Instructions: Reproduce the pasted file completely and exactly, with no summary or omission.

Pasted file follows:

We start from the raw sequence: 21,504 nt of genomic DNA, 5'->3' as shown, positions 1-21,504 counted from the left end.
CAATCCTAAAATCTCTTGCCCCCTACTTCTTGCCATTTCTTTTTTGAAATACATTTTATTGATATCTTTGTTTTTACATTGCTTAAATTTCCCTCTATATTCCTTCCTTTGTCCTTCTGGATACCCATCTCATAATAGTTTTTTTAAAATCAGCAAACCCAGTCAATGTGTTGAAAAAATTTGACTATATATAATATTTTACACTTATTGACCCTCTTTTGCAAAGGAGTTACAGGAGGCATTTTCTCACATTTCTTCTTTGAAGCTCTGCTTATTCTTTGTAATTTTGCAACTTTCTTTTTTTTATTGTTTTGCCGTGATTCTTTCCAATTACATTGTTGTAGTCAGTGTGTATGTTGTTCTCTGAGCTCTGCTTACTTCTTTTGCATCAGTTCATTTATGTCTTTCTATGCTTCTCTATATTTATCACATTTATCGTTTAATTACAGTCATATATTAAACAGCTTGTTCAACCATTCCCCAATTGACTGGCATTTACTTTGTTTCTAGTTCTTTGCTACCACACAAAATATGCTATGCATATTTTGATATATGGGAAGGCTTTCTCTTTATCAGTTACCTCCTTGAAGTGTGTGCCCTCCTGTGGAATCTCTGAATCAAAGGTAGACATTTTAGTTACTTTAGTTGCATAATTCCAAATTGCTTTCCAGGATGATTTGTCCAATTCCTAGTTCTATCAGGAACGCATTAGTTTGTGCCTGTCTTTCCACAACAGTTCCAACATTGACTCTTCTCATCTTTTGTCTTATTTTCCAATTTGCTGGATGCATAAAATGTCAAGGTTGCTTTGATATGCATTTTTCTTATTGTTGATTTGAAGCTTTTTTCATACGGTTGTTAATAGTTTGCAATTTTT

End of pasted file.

We start from the raw sequence: 21,504 nt of genomic DNA, 5'->3' as shown, positions 1-21,504 counted from the left end.
CAATCCTAAAATCTCTTGCCCCCTACTTCTTGCCATTTCTTTTTTGAAATACATTTTATTGATATCTTTGTTTTTACATTGCTTAAATTTCCCTCTATATTCCTTCCTTTGTCCTTCTGGATACCCATCTCATAATAGTTTTTTTAAAATCAGCAAACCCAGTCAATGTGTTGAAAAAATTTGACTATATATAATATTTTACACTTATTGACCCTCTTTTGCAAAGGAGTTACAGGAGGCATTTTCTCACATTTCTTCTTTGAAGCTCTGCTTATTCTTTGTAATTTTGCAACTTTCTTTTTTTTATTGTTTTGCCGTGATTCTTTCCAATTACATTGTTGTAGTCAGTGTGTATGTTGTTCTCTGAGCTCTGCTTACTTCTTTTGCATCAGTTCATTTATGTCTTTCTATGCTTCTCTATATTTATCACATTTATCGTTTAATTACAGTCATATATTAAACAGCTTGTTCAACCATTCCCCAATTGACTGGCATTTACTTTGTTTCTAGTTCTTTGCTACCACACAAAATATGCTATGCATATTTTGATATATGGGAAGGCTTTCTCTTTATCAGTTACCTCCTTGAAGTGTGTGCCCTCCTGTGGAATCTCTGAATCAAAGGTAGACATTTTAGTTACTTTAGTTGCATAATTCCAAATTGCTTTCCAGGATGATTTGTCCAATTCCTAGTTCTATCAGGAACGCATTAGTTTGTGCCTGTCTTTCCACAACAGTTCCAACATTGACTCTTCTCATCTTTTGTCTTATTTTCCAATTTGCTGGATGCATAAAATGTCAAGGTTGCTTTGATATGCATTTTTCTTATTGTTGATTTGAAGCTTTTTTCATACGGTTGTTAATAGTTTGCAATTTTT